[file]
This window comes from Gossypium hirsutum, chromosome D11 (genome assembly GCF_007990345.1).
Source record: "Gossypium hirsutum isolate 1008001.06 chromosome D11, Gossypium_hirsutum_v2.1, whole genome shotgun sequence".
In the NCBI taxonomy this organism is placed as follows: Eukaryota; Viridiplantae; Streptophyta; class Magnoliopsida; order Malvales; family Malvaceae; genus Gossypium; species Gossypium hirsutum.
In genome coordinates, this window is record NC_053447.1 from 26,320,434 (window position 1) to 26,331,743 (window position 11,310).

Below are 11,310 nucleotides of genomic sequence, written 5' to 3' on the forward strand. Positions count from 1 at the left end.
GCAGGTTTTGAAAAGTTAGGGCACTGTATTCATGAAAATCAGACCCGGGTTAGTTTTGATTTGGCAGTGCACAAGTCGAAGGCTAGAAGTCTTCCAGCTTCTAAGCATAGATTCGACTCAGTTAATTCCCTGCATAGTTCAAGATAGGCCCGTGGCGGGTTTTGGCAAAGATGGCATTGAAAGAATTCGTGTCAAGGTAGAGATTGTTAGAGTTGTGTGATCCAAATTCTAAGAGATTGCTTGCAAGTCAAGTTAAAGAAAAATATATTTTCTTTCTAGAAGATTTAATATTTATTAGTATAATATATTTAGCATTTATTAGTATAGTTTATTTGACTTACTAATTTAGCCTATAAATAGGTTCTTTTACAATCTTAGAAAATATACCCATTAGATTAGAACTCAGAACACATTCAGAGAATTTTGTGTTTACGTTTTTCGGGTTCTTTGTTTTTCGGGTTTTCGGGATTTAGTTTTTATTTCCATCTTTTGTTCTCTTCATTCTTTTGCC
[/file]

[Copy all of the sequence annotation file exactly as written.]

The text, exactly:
This window comes from Gossypium hirsutum, chromosome D11 (genome assembly GCF_007990345.1).
Source record: "Gossypium hirsutum isolate 1008001.06 chromosome D11, Gossypium_hirsutum_v2.1, whole genome shotgun sequence".
In the NCBI taxonomy this organism is placed as follows: Eukaryota; Viridiplantae; Streptophyta; class Magnoliopsida; order Malvales; family Malvaceae; genus Gossypium; species Gossypium hirsutum.
In genome coordinates, this window is record NC_053447.1 from 26,320,434 (window position 1) to 26,331,743 (window position 11,310).

Below are 11,310 nucleotides of genomic sequence, written 5' to 3' on the forward strand. Positions count from 1 at the left end.
GCAGGTTTTGAAAAGTTAGGGCACTGTATTCATGAAAATCAGACCCGGGTTAGTTTTGATTTGGCAGTGCACAAGTCGAAGGCTAGAAGTCTTCCAGCTTCTAAGCATAGATTCGACTCAGTTAATTCCCTGCATAGTTCAAGATAGGCCCGTGGCGGGTTTTGGCAAAGATGGCATTGAAAGAATTCGTGTCAAGGTAGAGATTGTTAGAGTTGTGTGATCCAAATTCTAAGAGATTGCTTGCAAGTCAAGTTAAAGAAAAATATATTTTCTTTCTAGAAGATTTAATATTTATTAGTATAATATATTTAGCATTTATTAGTATAGTTTATTTGACTTACTAATTTAGCCTATAAATAGGTTCTTTTACAATCTTAGAAAATATACCCATTAGATTAGAACTCAGAACACATTCAGAGAATTTTGTGTTTACGTTTTTCGGGTTCTTTGTTTTTCGGGTTTTCGGGATTTAGTTTTTATTTCCATCTTTTGTTCTCTTCATTCTTTTGCC